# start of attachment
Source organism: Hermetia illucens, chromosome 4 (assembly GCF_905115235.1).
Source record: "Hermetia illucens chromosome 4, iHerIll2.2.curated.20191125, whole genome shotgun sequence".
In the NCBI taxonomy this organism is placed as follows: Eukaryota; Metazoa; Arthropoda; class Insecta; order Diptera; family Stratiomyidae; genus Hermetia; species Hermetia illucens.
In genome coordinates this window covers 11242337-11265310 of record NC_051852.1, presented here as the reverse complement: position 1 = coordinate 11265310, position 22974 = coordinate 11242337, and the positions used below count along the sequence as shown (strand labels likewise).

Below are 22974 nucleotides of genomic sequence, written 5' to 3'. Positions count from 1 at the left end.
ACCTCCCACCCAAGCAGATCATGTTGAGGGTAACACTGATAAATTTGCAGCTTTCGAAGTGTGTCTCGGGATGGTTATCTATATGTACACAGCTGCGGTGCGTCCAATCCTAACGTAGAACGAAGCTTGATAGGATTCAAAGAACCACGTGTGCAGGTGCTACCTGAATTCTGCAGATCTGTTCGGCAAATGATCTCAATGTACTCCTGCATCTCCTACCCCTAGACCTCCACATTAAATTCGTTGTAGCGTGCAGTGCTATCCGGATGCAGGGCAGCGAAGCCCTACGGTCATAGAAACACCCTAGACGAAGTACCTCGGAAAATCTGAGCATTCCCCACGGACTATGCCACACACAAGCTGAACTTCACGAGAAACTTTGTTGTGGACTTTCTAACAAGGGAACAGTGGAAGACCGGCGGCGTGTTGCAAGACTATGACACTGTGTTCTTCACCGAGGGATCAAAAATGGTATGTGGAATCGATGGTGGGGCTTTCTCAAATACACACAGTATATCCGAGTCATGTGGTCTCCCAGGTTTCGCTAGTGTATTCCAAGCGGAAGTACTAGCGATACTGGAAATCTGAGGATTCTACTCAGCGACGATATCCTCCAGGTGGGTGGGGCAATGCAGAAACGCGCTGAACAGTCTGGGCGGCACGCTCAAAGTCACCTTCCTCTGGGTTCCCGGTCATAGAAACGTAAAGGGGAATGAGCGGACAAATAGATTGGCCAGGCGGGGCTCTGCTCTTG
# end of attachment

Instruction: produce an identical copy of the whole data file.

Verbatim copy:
Source organism: Hermetia illucens, chromosome 4 (assembly GCF_905115235.1).
Source record: "Hermetia illucens chromosome 4, iHerIll2.2.curated.20191125, whole genome shotgun sequence".
In the NCBI taxonomy this organism is placed as follows: Eukaryota; Metazoa; Arthropoda; class Insecta; order Diptera; family Stratiomyidae; genus Hermetia; species Hermetia illucens.
In genome coordinates this window covers 11242337-11265310 of record NC_051852.1, presented here as the reverse complement: position 1 = coordinate 11265310, position 22974 = coordinate 11242337, and the positions used below count along the sequence as shown (strand labels likewise).

Below are 22974 nucleotides of genomic sequence, written 5' to 3'. Positions count from 1 at the left end.
ACCTCCCACCCAAGCAGATCATGTTGAGGGTAACACTGATAAATTTGCAGCTTTCGAAGTGTGTCTCGGGATGGTTATCTATATGTACACAGCTGCGGTGCGTCCAATCCTAACGTAGAACGAAGCTTGATAGGATTCAAAGAACCACGTGTGCAGGTGCTACCTGAATTCTGCAGATCTGTTCGGCAAATGATCTCAATGTACTCCTGCATCTCCTACCCCTAGACCTCCACATTAAATTCGTTGTAGCGTGCAGTGCTATCCGGATGCAGGGCAGCGAAGCCCTACGGTCATAGAAACACCCTAGACGAAGTACCTCGGAAAATCTGAGCATTCCCCACGGACTATGCCACACACAAGCTGAACTTCACGAGAAACTTTGTTGTGGACTTTCTAACAAGGGAACAGTGGAAGACCGGCGGCGTGTTGCAAGACTATGACACTGTGTTCTTCACCGAGGGATCAAAAATGGTATGTGGAATCGATGGTGGGGCTTTCTCAAATACACACAGTATATCCGAGTCATGTGGTCTCCCAGGTTTCGCTAGTGTATTCCAAGCGGAAGTACTAGCGATACTGGAAATCTGAGGATTCTACTCAGCGACGATATCCTCCAGGTGGGTGGGGCAATGCAGAAACGCGCTGAACAGTCTGGGCGGCACGCTCAAAGTCACCTTCCTCTGGGTTCCCGGTCATAGAAACGTAAAGGGGAATGAGCGGACAAATAGATTGGCCAGGCGGGGCTCTGCTCTTG